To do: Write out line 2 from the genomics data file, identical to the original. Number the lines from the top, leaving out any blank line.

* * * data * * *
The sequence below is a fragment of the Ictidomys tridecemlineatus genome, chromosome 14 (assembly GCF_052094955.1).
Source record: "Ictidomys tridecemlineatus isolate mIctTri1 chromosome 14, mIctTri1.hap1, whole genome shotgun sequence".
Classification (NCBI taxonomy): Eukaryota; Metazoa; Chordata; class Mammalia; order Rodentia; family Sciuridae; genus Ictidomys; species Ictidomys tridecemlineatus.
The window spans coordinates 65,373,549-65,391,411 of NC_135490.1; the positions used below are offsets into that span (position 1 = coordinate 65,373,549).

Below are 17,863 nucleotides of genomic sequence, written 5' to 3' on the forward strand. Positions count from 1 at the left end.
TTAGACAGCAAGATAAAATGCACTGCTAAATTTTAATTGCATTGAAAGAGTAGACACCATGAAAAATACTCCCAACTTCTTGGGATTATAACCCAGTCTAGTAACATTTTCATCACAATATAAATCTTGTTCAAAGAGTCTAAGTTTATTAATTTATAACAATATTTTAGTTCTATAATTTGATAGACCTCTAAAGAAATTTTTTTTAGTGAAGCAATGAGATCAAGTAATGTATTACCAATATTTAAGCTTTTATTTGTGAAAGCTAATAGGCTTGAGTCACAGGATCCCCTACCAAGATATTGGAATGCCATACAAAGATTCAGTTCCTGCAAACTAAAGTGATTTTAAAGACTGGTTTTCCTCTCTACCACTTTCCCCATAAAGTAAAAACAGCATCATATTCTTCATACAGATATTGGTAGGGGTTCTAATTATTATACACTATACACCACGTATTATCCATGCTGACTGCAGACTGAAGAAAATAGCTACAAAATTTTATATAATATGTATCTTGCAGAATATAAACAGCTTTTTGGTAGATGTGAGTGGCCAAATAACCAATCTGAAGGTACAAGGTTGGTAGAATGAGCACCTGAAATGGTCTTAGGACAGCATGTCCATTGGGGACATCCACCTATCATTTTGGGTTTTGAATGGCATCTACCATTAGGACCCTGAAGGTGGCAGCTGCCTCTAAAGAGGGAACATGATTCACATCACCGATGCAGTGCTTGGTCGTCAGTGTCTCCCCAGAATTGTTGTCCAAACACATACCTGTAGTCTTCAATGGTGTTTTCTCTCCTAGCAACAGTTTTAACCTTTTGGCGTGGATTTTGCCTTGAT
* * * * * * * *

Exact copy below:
Source record: "Ictidomys tridecemlineatus isolate mIctTri1 chromosome 14, mIctTri1.hap1, whole genome shotgun sequence".